FRANKFURT (Reuters) - Daimler (DAIGn.DE) has hired auditor Deloitte Touche Tohmatsu to help with an internal investigation into its diesel-engine emissions technology requested by the U.S. Department of Justice, the luxury car maker said.
The investigation is to see if Daimler used devices to manipulate emissions tests and comes after another German carmaker, Volkswagen AG, admitted installing software that did so.
Daimler said last week that it was conducting an internal investigation of its certification process for diesel exhaust emissions in the United States at the request of the Justice Department.
Deloitte staff are combing through documents and emails from staff of Daimler’s engine development site in Sindelfingen and its corporate headquarters in Stuttgart, German weekly Der Spiegel earlier reported.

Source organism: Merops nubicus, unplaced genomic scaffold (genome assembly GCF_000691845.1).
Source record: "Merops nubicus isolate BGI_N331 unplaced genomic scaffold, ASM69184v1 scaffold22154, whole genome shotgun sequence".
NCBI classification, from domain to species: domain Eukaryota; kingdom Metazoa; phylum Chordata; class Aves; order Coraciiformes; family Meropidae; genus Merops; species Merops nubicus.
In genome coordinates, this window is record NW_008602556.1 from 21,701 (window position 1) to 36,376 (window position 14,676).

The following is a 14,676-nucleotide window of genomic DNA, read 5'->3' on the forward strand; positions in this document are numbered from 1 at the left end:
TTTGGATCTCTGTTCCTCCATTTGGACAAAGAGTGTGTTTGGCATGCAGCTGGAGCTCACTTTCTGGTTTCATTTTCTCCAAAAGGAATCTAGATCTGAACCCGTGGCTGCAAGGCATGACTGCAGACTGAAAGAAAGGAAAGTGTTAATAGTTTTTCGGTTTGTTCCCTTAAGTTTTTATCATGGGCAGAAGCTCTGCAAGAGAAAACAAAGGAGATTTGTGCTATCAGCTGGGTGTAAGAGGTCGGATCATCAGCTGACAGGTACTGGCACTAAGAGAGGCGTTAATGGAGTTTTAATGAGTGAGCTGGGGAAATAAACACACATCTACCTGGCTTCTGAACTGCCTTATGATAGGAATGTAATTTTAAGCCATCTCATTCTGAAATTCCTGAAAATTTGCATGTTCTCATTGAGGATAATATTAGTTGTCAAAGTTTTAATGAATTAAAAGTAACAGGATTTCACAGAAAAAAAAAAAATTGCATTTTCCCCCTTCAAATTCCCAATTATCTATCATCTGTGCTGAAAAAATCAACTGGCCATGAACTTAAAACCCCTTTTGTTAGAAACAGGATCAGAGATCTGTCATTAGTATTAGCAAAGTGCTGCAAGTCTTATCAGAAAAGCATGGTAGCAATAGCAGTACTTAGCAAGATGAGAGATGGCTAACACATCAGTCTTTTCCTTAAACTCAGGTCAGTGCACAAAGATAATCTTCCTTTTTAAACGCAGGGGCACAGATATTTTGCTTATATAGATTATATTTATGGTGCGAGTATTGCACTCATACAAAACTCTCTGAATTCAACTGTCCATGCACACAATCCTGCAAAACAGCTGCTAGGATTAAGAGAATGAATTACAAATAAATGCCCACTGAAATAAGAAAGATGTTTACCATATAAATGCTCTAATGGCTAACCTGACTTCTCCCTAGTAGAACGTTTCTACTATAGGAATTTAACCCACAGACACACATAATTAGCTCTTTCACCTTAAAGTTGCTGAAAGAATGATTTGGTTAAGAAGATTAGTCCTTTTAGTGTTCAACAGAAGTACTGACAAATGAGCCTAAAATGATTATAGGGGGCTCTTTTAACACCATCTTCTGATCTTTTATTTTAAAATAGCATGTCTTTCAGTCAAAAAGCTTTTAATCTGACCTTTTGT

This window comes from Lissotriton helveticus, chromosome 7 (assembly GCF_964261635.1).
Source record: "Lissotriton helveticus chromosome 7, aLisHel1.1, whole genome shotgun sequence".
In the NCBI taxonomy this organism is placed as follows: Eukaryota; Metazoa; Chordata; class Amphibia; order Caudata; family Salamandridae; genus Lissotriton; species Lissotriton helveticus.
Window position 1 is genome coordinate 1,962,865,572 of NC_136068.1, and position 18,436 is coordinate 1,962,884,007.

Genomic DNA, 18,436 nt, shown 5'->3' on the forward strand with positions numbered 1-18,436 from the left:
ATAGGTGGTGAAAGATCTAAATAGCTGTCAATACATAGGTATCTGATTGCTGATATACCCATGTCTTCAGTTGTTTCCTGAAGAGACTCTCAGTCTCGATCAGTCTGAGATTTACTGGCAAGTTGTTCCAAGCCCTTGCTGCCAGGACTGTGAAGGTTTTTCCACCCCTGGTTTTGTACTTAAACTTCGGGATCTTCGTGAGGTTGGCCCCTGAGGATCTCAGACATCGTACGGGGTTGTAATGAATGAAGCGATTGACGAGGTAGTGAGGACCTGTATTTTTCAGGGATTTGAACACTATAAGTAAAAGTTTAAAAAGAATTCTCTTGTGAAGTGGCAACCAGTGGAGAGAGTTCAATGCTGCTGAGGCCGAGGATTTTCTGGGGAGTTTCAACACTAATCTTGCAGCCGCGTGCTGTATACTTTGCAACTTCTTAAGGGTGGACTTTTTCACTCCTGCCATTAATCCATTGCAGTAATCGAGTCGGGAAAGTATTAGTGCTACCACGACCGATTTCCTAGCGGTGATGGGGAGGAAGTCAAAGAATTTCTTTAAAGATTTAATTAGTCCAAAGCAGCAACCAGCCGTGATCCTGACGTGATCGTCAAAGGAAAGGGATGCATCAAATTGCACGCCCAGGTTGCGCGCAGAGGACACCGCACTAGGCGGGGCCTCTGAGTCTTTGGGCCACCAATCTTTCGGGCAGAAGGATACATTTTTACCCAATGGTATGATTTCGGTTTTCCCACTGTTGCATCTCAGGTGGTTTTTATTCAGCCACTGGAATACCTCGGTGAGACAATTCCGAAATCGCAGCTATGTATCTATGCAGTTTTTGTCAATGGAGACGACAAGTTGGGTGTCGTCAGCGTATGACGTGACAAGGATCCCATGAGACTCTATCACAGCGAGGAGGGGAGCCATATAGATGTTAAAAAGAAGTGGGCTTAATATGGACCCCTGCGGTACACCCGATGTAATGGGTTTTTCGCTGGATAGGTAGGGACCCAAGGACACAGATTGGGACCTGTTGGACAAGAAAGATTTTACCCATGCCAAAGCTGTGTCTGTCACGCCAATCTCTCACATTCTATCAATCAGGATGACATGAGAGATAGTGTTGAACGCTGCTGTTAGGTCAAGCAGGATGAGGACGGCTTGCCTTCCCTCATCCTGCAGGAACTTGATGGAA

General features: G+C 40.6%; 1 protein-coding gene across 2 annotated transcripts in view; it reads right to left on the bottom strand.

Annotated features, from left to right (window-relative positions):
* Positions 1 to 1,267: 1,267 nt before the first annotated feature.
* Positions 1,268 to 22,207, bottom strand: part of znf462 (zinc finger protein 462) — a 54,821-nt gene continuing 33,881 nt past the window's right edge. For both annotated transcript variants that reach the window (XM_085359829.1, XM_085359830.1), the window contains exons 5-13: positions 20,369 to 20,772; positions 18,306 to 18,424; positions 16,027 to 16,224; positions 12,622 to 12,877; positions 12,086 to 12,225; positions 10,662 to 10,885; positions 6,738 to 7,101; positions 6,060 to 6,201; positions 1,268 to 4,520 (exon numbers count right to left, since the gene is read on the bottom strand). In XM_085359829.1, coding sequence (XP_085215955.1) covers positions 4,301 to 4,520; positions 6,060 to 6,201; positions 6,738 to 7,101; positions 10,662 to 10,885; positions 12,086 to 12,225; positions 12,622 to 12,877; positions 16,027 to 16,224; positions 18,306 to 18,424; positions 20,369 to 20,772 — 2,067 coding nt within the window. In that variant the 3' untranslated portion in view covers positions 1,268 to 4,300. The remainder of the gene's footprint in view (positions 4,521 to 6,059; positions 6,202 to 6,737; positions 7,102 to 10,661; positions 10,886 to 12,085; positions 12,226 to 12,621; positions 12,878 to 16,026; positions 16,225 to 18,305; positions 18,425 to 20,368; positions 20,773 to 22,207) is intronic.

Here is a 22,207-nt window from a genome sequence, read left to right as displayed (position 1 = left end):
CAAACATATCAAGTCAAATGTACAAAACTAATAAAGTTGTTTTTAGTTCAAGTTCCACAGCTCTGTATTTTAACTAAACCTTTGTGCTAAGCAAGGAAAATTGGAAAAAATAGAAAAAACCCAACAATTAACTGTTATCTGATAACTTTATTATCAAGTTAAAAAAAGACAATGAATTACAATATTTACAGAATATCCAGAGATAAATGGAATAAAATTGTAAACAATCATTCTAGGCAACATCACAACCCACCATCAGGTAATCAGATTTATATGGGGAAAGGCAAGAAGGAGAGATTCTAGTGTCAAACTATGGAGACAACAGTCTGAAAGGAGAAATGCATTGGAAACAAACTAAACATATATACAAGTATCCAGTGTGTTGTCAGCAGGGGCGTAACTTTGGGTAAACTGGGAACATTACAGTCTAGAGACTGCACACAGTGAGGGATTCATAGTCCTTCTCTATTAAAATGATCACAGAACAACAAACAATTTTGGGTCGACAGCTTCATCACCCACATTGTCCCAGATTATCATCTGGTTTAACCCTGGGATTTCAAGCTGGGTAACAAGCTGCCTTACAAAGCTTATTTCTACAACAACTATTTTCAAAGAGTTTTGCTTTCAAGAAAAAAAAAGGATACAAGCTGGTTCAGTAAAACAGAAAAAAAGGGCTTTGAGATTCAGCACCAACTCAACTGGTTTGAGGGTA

In early April, owners of U.S. Mercedes diesel cars filed a class action saying the vehicles likely contained a “defeat device” used to cheat emissions testing, an accusation that Daimler, which owns the carmaker, denied.
The investigation comes six months after the U.S. Environmental Protection Agency said it would review all light-duty diesel vehicles in the United States after Volkswagen’s admission that software in its diesel vehicles sold since 2009 allowed them to emit up to 40 times legally allowable pollution.
Reporting by Andreas Cremer; Writing by Arno Schuetze; Editing by Robin Pomeroy